Lawmakers in Alabama are gearing up to address the state’s gambling laws with a comprehensive gaming bill set to take center stage on 6 February. The proposed legislation would introduce a wide range of gambling options and establish the Alabama Gaming Commission as the regulatory body overseeing the industry.
The current constitution of Alabama prohibits gambling, but there are 18 constitutional amendments that allow specific forms of gaming in certain regions. This has sparked longstanding debates among officials regarding the legality of these provisions. The new unified gaming legislation aims to resolve these contentious issues and broaden the scope of available wagering options while implementing updated customer protection standards.
Governor Kay Ivey’s 2020 Study Group on Gambling Policy Report suggests that the potential revenue from gambling could reach up to $710 million annually. A lottery alone could generate $200-300 million, casino gaming $300-400 million, and sports betting $10 million. The taxes and fees from this proposed bill would contribute to both the Education Budget and the General Fund Budget.
The bill also seeks to repeal all 18 constitutional amendments related to gambling and strengthen efforts against illegal gaming by elevating it from a misdemeanor to a felony with significant financial penalties. It would introduce a bidding process for Class III gaming in specific areas, including tribal lands, Birmingham, and several counties.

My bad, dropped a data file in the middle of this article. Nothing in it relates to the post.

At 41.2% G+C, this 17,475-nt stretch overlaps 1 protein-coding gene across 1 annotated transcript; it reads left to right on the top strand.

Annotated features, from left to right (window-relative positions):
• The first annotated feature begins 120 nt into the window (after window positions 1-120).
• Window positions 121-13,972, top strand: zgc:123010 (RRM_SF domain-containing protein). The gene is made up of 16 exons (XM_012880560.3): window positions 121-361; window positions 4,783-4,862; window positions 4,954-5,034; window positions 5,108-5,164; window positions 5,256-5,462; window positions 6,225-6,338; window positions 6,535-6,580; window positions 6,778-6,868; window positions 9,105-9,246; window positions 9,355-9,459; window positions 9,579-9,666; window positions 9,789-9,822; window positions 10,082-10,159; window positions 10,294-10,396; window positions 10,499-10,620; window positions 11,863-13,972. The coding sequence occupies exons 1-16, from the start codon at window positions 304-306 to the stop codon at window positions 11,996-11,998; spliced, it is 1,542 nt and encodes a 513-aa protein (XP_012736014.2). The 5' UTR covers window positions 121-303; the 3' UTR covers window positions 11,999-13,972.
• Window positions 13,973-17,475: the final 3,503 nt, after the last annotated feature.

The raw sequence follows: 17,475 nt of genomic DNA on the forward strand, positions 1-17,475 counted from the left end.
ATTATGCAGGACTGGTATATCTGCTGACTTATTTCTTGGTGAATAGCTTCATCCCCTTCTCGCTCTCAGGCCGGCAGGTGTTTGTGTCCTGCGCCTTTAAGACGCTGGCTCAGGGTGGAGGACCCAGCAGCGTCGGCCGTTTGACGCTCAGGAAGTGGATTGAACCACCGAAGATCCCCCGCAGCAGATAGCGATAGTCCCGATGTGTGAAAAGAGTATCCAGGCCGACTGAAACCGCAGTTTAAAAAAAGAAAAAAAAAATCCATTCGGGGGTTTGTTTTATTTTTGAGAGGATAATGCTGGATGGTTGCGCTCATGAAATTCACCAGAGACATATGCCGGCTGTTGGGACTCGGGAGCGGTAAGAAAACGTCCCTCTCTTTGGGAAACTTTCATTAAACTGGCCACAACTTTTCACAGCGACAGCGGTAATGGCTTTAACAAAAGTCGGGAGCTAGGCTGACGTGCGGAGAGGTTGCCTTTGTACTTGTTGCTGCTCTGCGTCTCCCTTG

If passed, each Class III gaming operation licensed by the commission may apply for a sports gaming license, with provisions for online sports betting. However, other forms of online gaming would remain prohibited.
It is important to note that the bill would not legalize gambling without input from state voters. Instead, it aims to reduce the number of gambling establishments through a crackdown on illegal gaming. As a constitutional amendment, the bill would require a three-fifths majority in both legislative chambers and a successful referendum, likely during the November general election. Thus, Alabama voters will ultimately have the final say on the matter.